This report for New Zealand forms part of the OECD Review on Evaluation and Assessment Frameworks for Improving School Outcomes (see Annex A for further details). The purpose of the Review is to explore how systems of evaluation and assessment can be used to improve the quality, equity and efficiency of school education. The Review looks at the various components of assessment and evaluation frameworks that countries use with the objective of improving student outcomes. These include student assessment, teacher appraisal, school evaluation and system evaluation.
Acronyms and abbreviations
Glossary of Mãori terms
Since the establishment of self-managing schools in 1989, New Zealand has one of the most devolved school systems in the world. Average student learning outcomes are very good by international comparison even though there are concerns about the proportion of students that are not performing well. The current priorities for the school sector are to lift student achievement in literacy and numeracy, enable all young people to achieve worthwhile qualifications and ensure that M..ori students achieve education success "as M..ori". As part of the national strategy to achieve these goals, New Zealand has developed its own distinctive model of evaluation and assessment characterised by a high level of trust in schools and school professionals. There are no full-cohort national tests and teachers are given prime responsibility to assess their students’ learning. Teachers also have a good degree of ownership of their own appraisal and are involved in school self-review. In recent years, school self-review has become the centre piece of school evaluation while the Education Review Office provides an external validation of the process and focuses on building self-review capacity. The principle of evidence-based policy making is well established and there is a high degree of self-awareness at various levels of the education system. Building on recent reforms and developments already underway, this report suggests a range of policy options to ensure that the overall evaluation and assessment framework is coherent, efficient and responsive to the needs of New Zealand’s education system.
School education in New Zealand
New Zealand has one of the most devolved school systems in the world. The 1989 Education Act established self-managing schools as Crown entities and gave responsibility for the administration and management of schools to elected Boards of Trustees. Average student learning outcomes are very good by international comparison, even though there are concerns about the proportion of students that are not performing well. The current priorities for the school sector are to lift student achievement in literacy and numeracy, enable all young people to achieve worthwhile qualifications and ensure that M..ori students achieve education success "as M..ori". Evaluation and assessment are a key element in national strategies towards achieving these goals. Nationally, clear goals and performance expectations are set via the revised National Curriculum, the National Standards, the New Zealand Qualifications Framework, the teacher standards and indicators for school reviews. This is coupled with a strong focus on developing capacity for evaluation and assessment at all levels of the system.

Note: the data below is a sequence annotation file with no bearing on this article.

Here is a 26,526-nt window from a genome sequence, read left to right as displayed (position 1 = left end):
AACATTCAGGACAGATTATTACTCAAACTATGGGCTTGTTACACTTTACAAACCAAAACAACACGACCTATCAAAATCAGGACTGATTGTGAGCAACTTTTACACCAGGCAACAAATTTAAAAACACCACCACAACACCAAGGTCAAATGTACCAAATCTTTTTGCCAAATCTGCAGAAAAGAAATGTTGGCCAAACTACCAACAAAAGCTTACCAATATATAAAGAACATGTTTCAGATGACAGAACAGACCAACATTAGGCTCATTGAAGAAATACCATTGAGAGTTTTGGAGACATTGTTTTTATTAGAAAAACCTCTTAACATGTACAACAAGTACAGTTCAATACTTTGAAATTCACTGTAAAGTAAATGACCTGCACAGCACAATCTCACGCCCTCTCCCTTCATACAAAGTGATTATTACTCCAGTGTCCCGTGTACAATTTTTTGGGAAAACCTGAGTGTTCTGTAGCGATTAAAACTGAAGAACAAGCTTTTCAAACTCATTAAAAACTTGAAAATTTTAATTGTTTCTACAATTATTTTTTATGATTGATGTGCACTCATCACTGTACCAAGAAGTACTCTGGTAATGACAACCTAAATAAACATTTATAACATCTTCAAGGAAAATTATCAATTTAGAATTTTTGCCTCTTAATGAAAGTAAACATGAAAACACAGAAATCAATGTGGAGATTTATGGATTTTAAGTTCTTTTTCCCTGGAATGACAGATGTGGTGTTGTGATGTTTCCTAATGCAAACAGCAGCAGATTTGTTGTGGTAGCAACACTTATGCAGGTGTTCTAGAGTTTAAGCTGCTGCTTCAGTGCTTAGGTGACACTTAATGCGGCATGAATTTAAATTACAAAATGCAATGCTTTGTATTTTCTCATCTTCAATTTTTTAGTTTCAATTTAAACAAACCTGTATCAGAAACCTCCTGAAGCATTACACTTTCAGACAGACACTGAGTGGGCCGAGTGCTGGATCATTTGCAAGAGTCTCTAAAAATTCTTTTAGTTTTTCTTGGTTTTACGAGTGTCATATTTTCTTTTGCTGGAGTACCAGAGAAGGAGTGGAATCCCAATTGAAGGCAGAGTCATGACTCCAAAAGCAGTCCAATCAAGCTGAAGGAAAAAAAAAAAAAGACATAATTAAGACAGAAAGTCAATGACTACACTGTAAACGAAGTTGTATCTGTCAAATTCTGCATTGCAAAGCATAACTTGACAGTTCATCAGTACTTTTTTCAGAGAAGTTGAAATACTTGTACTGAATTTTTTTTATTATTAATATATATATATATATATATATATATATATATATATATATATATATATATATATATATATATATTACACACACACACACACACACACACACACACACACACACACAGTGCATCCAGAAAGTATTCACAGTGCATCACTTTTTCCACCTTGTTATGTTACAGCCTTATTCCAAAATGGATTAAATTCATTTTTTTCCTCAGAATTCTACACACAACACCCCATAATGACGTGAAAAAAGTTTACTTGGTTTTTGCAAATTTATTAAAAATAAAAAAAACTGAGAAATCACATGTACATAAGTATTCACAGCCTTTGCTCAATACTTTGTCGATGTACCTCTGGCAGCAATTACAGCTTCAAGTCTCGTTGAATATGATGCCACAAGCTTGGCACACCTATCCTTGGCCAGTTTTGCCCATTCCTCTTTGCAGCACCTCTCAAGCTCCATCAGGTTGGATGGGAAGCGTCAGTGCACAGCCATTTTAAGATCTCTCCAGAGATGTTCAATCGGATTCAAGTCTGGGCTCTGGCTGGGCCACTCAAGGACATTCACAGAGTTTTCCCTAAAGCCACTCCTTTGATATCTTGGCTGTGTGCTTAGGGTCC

The evaluation and assessment framework
New Zealand has developed its own distinctive model of evaluation and assessment that is characterised by a high level of trust in schools and school professionals. The education system aims to make the best use of student assessment data to inform decision making at all levels while limiting possible negative impacts of high-stakes assessment. The key purpose of evaluation and assessment is to improve teaching and learning, especially for students at risk of underperformance. While the national evaluation and assessment agenda is solidly based on research evidence and characterised by a high degree of coherence, a number of elements could be better integrated and aligned to form a coherent framework. Given the emphasis on school self-management, ensuring consistency in the implementation of national policies remains a challenge. It is essential to continue to build capacity in a connected way at different levels of the education system to ensure that information is used effectively for improvement.
Schools in New Zealand use a variety of assessment approaches to measure students’ progress and achievement in relation to the national curriculum. Assessment in New Zealand is focused less on summative "end point testing" and has a broad focus on improving both teaching and learning. There are no full-cohort national tests and teachers are given prime responsibility for assessing their students’ learning based on a range of evidence. External reference points of expected performance are provided by national curriculum documents, literacy and numeracy progressions, the New Zealand Qualifications Framework and the recently introduced National Standards. A set of nationally validated assessment tools are at teachers’ disposal to guide assessment practice, and professional learning opportunities are provided in initial and in-service training. However, teacher capacities in student assessment are still variable in primary schools and there are concerns regarding the design and implementation of National Standards. While there is a clear aim to make assessment practice as inclusive and personalised as possible, there is room to optimise assessment for diverse groups of students.